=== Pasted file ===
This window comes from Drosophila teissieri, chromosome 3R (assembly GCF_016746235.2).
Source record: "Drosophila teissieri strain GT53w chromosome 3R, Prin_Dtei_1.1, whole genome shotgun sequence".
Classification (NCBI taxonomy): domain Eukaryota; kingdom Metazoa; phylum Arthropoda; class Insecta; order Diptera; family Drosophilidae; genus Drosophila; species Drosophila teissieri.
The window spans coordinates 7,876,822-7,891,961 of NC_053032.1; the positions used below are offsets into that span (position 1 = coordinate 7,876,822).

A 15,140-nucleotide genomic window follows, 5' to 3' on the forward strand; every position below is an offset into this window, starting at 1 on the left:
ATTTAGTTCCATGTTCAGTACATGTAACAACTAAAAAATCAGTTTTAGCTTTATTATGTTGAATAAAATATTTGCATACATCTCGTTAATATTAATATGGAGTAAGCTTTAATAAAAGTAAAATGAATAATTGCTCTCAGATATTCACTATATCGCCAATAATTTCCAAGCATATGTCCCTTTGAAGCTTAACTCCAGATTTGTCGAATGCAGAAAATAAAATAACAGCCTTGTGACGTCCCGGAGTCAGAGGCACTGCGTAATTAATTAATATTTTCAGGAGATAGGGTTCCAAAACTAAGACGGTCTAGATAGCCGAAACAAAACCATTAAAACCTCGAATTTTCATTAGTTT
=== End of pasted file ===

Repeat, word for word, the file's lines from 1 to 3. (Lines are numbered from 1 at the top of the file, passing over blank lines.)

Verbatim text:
This window comes from Drosophila teissieri, chromosome 3R (assembly GCF_016746235.2).
Source record: "Drosophila teissieri strain GT53w chromosome 3R, Prin_Dtei_1.1, whole genome shotgun sequence".
Classification (NCBI taxonomy): domain Eukaryota; kingdom Metazoa; phylum Arthropoda; class Insecta; order Diptera; family Drosophilidae; genus Drosophila; species Drosophila teissieri.